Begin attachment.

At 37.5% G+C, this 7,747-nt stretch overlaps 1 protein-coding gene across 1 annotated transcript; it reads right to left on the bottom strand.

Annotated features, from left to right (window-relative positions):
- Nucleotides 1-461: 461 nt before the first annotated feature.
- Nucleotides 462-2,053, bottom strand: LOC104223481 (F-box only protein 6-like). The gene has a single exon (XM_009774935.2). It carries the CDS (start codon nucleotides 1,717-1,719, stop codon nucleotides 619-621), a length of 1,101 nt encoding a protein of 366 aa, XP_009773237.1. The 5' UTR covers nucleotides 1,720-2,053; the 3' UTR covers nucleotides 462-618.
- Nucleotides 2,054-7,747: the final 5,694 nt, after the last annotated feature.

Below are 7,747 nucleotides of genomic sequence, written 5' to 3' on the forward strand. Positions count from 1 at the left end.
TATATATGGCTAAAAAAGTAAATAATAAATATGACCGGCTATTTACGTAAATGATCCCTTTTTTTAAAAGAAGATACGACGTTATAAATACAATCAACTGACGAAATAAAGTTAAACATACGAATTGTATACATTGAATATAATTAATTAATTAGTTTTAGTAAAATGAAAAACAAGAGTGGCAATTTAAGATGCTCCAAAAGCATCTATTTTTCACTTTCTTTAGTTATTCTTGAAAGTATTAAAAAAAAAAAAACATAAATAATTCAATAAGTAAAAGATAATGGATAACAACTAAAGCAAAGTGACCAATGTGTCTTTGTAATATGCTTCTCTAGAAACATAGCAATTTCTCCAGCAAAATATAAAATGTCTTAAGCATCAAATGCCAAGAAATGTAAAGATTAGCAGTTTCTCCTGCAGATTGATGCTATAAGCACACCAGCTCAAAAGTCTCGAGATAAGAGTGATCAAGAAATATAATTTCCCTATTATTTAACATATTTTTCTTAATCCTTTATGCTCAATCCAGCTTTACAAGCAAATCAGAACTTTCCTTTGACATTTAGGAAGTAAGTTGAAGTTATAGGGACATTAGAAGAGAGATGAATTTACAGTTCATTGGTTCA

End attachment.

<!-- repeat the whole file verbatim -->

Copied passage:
At 37.5% G+C, this 7,747-nt stretch overlaps 1 protein-coding gene across 1 annotated transcript; it reads right to left on the bottom strand.

Annotated features, from left to right (window-relative positions):
- Nucleotides 1-461: 461 nt before the first annotated feature.
- Nucleotides 462-2,053, bottom strand: LOC104223481 (F-box only protein 6-like). The gene has a single exon (XM_009774935.2). It carries the CDS (start codon nucleotides 1,717-1,719, stop codon nucleotides 619-621), a length of 1,101 nt encoding a protein of 366 aa, XP_009773237.1. The 5' UTR covers nucleotides 1,720-2,053; the 3' UTR covers nucleotides 462-618.
- Nucleotides 2,054-7,747: the final 5,694 nt, after the last annotated feature.

Below are 7,747 nucleotides of genomic sequence, written 5' to 3' on the forward strand. Positions count from 1 at the left end.
TATATATGGCTAAAAAAGTAAATAATAAATATGACCGGCTATTTACGTAAATGATCCCTTTTTTTAAAAGAAGATACGACGTTATAAATACAATCAACTGACGAAATAAAGTTAAACATACGAATTGTATACATTGAATATAATTAATTAATTAGTTTTAGTAAAATGAAAAACAAGAGTGGCAATTTAAGATGCTCCAAAAGCATCTATTTTTCACTTTCTTTAGTTATTCTTGAAAGTATTAAAAAAAAAAAAACATAAATAATTCAATAAGTAAAAGATAATGGATAACAACTAAAGCAAAGTGACCAATGTGTCTTTGTAATATGCTTCTCTAGAAACATAGCAATTTCTCCAGCAAAATATAAAATGTCTTAAGCATCAAATGCCAAGAAATGTAAAGATTAGCAGTTTCTCCTGCAGATTGATGCTATAAGCACACCAGCTCAAAAGTCTCGAGATAAGAGTGATCAAGAAATATAATTTCCCTATTATTTAACATATTTTTCTTAATCCTTTATGCTCAATCCAGCTTTACAAGCAAATCAGAACTTTCCTTTGACATTTAGGAAGTAAGTTGAAGTTATAGGGACATTAGAAGAGAGATGAATTTACAGTTCATTGGTTCA